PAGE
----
SACRAMENTO, Calif. (AP) — It was only a few weeks in the past that California Gov. Gavin Newsom referred to as the oil business the second strongest power on earth, trailing solely Mom Nature in its potential to bend the weather — each bodily and political — to its will.

But on Tuesday, Newsom signed a brand new legislation that offers state regulators the ability to penalize oil corporations for making an excessive amount of cash, the primary of its sort within the nation. It’s the kind of laws the oil business may need crushed previously. However on Monday, the invoice cleared the state Meeting with just one Democrat voting towards it.

“We proved we may lastly beat huge oil,” Newsom mentioned Tuesday after signing the invoice.

The invoice is the most recent in a string of defeats for the oil business in California, a state many don’t consider as a fossil gasoline powerhouse. However for many years, California was one of many main oil producers in the US with a bustling business that was a key a part of the state’s economic system. The state is now the nation’s seventh-largest oil producer, based on federal information.

The oil business doesn’t thoughts a David vs. Goliath comparability “so long as you assume we’re David and never Goliath,” Kevin Slagle, spokesperson for the Western States Petroleum Affiliation, mentioned in regards to the business’s affect on the state Capitol. “Simply have a look at the outcomes the final couple of years on laws.”

Oil manufacturing has been steadily declining because the late Eighties from a mix of exhausting provides and the state’s altering coverage priorities. A state legislation requires California to be carbon impartial by 2045, which means the state would take away as many carbon emissions from the ambiance because it emits. The state’s plan to take action would cut back demand for liquid petroleum by 94% by 2045.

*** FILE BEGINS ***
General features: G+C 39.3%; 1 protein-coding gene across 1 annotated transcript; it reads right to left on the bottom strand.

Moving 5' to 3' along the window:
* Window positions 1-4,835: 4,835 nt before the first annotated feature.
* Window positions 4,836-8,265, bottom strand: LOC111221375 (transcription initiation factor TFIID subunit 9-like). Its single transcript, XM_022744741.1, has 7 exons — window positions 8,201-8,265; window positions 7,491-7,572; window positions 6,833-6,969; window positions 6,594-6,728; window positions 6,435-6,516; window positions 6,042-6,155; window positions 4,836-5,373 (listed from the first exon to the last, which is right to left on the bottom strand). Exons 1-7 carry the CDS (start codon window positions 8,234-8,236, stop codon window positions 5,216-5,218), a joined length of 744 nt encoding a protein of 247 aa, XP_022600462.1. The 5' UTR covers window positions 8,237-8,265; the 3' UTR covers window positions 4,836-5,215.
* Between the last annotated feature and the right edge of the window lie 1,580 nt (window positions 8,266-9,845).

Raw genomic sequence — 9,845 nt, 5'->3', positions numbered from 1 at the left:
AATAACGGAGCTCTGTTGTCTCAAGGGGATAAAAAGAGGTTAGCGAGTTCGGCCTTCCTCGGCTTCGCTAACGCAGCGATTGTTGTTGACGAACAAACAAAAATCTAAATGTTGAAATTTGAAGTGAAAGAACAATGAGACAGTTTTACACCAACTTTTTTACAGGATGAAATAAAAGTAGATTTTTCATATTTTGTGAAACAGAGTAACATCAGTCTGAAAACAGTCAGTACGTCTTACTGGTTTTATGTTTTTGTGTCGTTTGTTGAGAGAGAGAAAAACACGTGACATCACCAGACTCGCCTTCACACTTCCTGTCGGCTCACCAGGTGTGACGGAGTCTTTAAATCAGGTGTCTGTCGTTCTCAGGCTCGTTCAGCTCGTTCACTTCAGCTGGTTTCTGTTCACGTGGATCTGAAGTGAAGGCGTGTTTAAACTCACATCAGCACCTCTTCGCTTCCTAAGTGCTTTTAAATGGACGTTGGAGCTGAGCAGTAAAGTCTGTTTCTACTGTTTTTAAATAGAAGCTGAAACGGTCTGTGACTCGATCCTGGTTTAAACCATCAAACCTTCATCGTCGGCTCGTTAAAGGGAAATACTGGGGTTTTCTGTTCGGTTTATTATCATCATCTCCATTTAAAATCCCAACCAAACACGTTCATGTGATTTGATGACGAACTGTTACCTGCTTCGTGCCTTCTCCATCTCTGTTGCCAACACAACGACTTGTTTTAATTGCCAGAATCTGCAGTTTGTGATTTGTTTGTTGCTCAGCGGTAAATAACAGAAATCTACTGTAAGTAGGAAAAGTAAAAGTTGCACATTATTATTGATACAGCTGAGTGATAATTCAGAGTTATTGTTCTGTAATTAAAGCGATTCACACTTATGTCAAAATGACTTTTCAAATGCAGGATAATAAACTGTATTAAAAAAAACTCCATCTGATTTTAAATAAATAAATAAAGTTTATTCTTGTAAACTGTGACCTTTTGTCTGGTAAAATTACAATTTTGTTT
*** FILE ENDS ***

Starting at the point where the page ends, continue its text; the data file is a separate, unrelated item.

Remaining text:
State regulators have banned the sale of most new gas-powered vehicles in California by 2035. And final yr, the state Legislature authorised a invoice limiting the place new oil wells will be drilled, offering buffer zones round houses, faculties and different delicate websites.

“We’re by no means going to get it proper, by way of this transition (away from oil), until we reduce and mitigate the ability and affect of huge oil on this nation,” mentioned Newsom, now in his second time period in workplace and extensively seen as a possible presidential candidate past 2024. “They’re the most important obstacle to a simply transition.”

Whereas its affect in California may need diminished, the business continues to be asserting itself. The Western States Petroleum Affiliation spent $11.7 million lobbying lawmakers within the 2021-2022 legislative session, excess of every other single group. Chevron adopted behind it, spending $8.6 million, based on state marketing campaign finance filings. The following closest single spender was the California Academics Affiliation, at $7.1 million.

Likewise, the business spent thousands and thousands on marketing campaign contributions within the 2022 election, supporting each Democrats and Republicans. Greater than 1 / 4 of all 120 seats within the Legislature are newly elected members.